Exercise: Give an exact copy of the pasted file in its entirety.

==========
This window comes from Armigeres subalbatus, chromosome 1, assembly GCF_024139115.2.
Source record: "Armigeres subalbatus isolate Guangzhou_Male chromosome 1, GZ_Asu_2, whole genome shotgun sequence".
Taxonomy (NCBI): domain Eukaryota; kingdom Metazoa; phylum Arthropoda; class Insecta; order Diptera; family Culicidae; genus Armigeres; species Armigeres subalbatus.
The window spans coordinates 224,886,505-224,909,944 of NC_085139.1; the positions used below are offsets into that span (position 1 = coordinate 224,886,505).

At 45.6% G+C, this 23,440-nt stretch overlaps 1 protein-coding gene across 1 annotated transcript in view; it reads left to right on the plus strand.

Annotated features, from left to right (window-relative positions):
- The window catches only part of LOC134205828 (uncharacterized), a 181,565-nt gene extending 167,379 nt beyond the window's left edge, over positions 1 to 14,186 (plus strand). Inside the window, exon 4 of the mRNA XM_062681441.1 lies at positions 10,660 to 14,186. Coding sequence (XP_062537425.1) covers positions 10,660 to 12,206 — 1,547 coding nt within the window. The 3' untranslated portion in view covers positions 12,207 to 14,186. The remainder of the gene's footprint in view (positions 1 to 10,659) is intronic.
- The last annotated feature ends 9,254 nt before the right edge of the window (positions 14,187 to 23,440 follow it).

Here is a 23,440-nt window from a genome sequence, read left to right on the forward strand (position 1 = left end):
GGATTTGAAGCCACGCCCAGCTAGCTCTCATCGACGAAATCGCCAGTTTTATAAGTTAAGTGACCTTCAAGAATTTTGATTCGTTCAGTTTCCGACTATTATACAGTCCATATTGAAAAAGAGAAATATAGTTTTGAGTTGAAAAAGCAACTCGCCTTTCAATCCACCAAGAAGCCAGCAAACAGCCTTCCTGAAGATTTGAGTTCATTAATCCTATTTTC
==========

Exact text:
This window comes from Armigeres subalbatus, chromosome 1, assembly GCF_024139115.2.
Source record: "Armigeres subalbatus isolate Guangzhou_Male chromosome 1, GZ_Asu_2, whole genome shotgun sequence".
Taxonomy (NCBI): domain Eukaryota; kingdom Metazoa; phylum Arthropoda; class Insecta; order Diptera; family Culicidae; genus Armigeres; species Armigeres subalbatus.
The window spans coordinates 224,886,505-224,909,944 of NC_085139.1; the positions used below are offsets into that span (position 1 = coordinate 224,886,505).

At 45.6% G+C, this 23,440-nt stretch overlaps 1 protein-coding gene across 1 annotated transcript in view; it reads left to right on the plus strand.

Annotated features, from left to right (window-relative positions):
- The window catches only part of LOC134205828 (uncharacterized), a 181,565-nt gene extending 167,379 nt beyond the window's left edge, over positions 1 to 14,186 (plus strand). Inside the window, exon 4 of the mRNA XM_062681441.1 lies at positions 10,660 to 14,186. Coding sequence (XP_062537425.1) covers positions 10,660 to 12,206 — 1,547 coding nt within the window. The 3' untranslated portion in view covers positions 12,207 to 14,186. The remainder of the gene's footprint in view (positions 1 to 10,659) is intronic.
- The last annotated feature ends 9,254 nt before the right edge of the window (positions 14,187 to 23,440 follow it).

Here is a 23,440-nt window from a genome sequence, read left to right on the forward strand (position 1 = left end):
GGATTTGAAGCCACGCCCAGCTAGCTCTCATCGACGAAATCGCCAGTTTTATAAGTTAAGTGACCTTCAAGAATTTTGATTCGTTCAGTTTCCGACTATTATACAGTCCATATTGAAAAAGAGAAATATAGTTTTGAGTTGAAAAAGCAACTCGCCTTTCAATCCACCAAGAAGCCAGCAAACAGCCTTCCTGAAGATTTGAGTTCATTAATCCTATTTTC